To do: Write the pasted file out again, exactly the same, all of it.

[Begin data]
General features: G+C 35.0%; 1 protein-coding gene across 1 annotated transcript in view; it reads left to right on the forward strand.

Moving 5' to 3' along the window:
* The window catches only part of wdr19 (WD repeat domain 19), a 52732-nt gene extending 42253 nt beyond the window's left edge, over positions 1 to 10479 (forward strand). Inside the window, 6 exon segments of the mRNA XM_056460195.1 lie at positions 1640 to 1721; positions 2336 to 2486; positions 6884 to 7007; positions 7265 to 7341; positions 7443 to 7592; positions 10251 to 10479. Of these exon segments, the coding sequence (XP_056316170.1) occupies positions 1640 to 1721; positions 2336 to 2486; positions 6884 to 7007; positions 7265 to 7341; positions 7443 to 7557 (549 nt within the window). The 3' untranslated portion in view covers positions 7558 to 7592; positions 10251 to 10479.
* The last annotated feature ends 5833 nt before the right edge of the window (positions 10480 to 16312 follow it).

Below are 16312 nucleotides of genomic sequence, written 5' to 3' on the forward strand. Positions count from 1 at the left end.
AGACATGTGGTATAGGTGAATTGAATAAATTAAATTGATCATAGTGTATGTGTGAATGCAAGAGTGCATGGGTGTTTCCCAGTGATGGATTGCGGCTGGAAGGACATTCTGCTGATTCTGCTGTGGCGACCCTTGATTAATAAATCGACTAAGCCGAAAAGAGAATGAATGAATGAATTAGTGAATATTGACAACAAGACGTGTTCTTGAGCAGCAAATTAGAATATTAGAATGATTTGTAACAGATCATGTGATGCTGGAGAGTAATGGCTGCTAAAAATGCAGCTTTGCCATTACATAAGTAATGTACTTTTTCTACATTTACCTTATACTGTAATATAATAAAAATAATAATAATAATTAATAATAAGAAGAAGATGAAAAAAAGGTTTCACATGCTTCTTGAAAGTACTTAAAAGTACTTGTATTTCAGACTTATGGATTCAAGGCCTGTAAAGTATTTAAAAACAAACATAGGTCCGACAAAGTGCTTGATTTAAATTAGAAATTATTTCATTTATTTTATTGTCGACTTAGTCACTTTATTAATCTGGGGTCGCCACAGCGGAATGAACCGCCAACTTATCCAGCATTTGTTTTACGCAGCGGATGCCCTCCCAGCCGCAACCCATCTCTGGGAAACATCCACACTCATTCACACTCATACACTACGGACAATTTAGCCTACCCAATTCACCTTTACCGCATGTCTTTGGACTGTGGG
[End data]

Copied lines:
General features: G+C 35.0%; 1 protein-coding gene across 1 annotated transcript in view; it reads left to right on the forward strand.

Moving 5' to 3' along the window:
* The window catches only part of wdr19 (WD repeat domain 19), a 52732-nt gene extending 42253 nt beyond the window's left edge, over positions 1 to 10479 (forward strand). Inside the window, 6 exon segments of the mRNA XM_056460195.1 lie at positions 1640 to 1721; positions 2336 to 2486; positions 6884 to 7007; positions 7265 to 7341; positions 7443 to 7592; positions 10251 to 10479. Of these exon segments, the coding sequence (XP_056316170.1) occupies positions 1640 to 1721; positions 2336 to 2486; positions 6884 to 7007; positions 7265 to 7341; positions 7443 to 7557 (549 nt within the window). The 3' untranslated portion in view covers positions 7558 to 7592; positions 10251 to 10479.
* The last annotated feature ends 5833 nt before the right edge of the window (positions 10480 to 16312 follow it).

Below are 16312 nucleotides of genomic sequence, written 5' to 3' on the forward strand. Positions count from 1 at the left end.
AGACATGTGGTATAGGTGAATTGAATAAATTAAATTGATCATAGTGTATGTGTGAATGCAAGAGTGCATGGGTGTTTCCCAGTGATGGATTGCGGCTGGAAGGACATTCTGCTGATTCTGCTGTGGCGACCCTTGATTAATAAATCGACTAAGCCGAAAAGAGAATGAATGAATGAATTAGTGAATATTGACAACAAGACGTGTTCTTGAGCAGCAAATTAGAATATTAGAATGATTTGTAACAGATCATGTGATGCTGGAGAGTAATGGCTGCTAAAAATGCAGCTTTGCCATTACATAAGTAATGTACTTTTTCTACATTTACCTTATACTGTAATATAATAAAAATAATAATAATAATTAATAATAAGAAGAAGATGAAAAAAAGGTTTCACATGCTTCTTGAAAGTACTTAAAAGTACTTGTATTTCAGACTTATGGATTCAAGGCCTGTAAAGTATTTAAAAACAAACATAGGTCCGACAAAGTGCTTGATTTAAATTAGAAATTATTTCATTTATTTTATTGTCGACTTAGTCACTTTATTAATCTGGGGTCGCCACAGCGGAATGAACCGCCAACTTATCCAGCATTTGTTTTACGCAGCGGATGCCCTCCCAGCCGCAACCCATCTCTGGGAAACATCCACACTCATTCACACTCATACACTACGGACAATTTAGCCTACCCAATTCACCTTTACCGCATGTCTTTGGACTGTGGG